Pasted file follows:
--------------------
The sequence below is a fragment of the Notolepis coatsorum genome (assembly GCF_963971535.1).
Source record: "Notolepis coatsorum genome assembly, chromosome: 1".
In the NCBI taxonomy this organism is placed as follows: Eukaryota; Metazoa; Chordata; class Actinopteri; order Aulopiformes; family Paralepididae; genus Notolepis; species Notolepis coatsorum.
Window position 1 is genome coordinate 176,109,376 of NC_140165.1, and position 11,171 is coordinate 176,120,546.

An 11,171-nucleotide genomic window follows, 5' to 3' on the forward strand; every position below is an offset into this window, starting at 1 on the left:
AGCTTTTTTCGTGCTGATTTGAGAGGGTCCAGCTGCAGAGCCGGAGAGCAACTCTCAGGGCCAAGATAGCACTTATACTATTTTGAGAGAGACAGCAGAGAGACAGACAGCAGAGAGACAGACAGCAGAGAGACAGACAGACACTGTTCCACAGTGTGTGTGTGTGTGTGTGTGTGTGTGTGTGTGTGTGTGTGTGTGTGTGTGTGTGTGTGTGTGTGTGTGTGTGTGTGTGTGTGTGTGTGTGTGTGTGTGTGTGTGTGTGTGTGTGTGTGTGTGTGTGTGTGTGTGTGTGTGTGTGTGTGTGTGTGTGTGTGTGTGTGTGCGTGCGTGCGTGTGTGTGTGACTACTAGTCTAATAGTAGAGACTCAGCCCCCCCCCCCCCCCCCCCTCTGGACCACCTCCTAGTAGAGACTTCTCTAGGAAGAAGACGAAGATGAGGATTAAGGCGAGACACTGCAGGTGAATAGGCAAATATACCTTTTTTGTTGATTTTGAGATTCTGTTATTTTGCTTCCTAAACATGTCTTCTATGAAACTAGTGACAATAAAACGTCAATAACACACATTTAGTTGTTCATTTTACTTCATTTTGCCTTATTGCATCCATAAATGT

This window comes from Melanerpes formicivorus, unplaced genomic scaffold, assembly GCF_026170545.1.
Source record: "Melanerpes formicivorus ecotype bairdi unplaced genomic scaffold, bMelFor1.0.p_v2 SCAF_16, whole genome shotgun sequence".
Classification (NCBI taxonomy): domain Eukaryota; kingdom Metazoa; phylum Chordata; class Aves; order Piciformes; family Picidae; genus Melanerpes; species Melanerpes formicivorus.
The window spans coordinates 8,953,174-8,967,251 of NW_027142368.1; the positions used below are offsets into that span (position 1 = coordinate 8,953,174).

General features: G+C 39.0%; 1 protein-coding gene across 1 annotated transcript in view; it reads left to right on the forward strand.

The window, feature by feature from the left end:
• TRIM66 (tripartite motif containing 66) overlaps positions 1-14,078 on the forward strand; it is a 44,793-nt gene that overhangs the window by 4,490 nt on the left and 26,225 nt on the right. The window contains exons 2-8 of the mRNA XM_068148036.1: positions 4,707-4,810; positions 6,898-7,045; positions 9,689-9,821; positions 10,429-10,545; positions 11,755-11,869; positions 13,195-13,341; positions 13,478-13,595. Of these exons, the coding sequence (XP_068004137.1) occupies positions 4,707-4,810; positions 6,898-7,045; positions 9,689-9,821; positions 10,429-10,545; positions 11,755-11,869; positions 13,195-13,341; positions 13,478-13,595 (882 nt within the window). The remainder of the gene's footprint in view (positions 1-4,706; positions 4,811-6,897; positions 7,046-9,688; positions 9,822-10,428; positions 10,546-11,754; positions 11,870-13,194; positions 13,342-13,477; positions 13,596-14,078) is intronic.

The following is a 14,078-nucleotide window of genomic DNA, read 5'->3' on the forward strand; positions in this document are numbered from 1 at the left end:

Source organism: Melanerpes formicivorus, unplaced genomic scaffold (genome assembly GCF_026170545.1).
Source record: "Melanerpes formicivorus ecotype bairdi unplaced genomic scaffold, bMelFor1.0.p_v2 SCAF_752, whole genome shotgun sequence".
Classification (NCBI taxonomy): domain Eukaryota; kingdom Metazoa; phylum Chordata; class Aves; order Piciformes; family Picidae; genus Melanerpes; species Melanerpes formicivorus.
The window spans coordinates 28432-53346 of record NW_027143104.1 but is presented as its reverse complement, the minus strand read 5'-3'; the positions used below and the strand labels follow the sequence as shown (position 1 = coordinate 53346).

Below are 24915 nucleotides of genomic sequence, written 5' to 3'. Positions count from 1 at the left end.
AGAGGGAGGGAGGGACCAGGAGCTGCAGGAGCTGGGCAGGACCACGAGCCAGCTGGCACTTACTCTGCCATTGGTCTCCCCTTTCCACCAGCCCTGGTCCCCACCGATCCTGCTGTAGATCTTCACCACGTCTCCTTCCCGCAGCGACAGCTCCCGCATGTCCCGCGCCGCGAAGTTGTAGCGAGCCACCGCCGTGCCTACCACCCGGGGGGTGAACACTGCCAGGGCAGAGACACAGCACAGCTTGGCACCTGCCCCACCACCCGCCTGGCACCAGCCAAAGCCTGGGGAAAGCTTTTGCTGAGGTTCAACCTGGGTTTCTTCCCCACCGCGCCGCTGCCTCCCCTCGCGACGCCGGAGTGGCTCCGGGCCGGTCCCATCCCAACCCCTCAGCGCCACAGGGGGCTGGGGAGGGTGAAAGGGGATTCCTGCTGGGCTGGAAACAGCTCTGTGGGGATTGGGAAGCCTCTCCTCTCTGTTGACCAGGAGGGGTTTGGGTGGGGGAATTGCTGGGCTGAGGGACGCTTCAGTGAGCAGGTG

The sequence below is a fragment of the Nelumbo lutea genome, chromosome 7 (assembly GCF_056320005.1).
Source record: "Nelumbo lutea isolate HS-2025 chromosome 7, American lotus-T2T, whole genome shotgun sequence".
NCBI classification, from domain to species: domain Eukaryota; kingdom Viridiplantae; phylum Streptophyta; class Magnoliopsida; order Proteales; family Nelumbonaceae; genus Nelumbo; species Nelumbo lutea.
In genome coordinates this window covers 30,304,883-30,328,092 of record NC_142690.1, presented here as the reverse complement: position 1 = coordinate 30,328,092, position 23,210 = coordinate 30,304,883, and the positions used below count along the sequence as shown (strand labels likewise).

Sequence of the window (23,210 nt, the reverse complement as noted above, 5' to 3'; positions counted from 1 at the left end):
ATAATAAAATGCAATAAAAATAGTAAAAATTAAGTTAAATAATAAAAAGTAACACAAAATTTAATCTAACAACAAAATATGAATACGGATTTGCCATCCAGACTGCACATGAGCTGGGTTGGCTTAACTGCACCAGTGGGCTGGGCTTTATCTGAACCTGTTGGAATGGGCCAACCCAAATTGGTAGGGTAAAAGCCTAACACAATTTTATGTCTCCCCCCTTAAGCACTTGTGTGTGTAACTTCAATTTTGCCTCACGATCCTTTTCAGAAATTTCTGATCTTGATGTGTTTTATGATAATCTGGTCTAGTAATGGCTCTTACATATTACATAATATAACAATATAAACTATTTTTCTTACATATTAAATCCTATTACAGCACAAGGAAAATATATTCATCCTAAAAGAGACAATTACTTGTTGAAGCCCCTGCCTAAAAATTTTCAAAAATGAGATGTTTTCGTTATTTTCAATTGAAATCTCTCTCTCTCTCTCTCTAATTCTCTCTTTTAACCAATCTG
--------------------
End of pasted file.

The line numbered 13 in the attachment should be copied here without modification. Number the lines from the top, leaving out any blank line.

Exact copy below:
• TRIM66 (tripartite motif containing 66) overlaps positions 1-14,078 on the forward strand; it is a 44,793-nt gene that overhangs the window by 4,490 nt on the left and 26,225 nt on the right. The window contains exons 2-8 of the mRNA XM_068148036.1: positions 4,707-4,810; positions 6,898-7,045; positions 9,689-9,821; positions 10,429-10,545; positions 11,755-11,869; positions 13,195-13,341; positions 13,478-13,595. Of these exons, the coding sequence (XP_068004137.1) occupies positions 4,707-4,810; positions 6,898-7,045; positions 9,689-9,821; positions 10,429-10,545; positions 11,755-11,869; positions 13,195-13,341; positions 13,478-13,595 (882 nt within the window). The remainder of the gene's footprint in view (positions 1-4,706; positions 4,811-6,897; positions 7,046-9,688; positions 9,822-10,428; positions 10,546-11,754; positions 11,870-13,194; positions 13,342-13,477; positions 13,596-14,078) is intronic.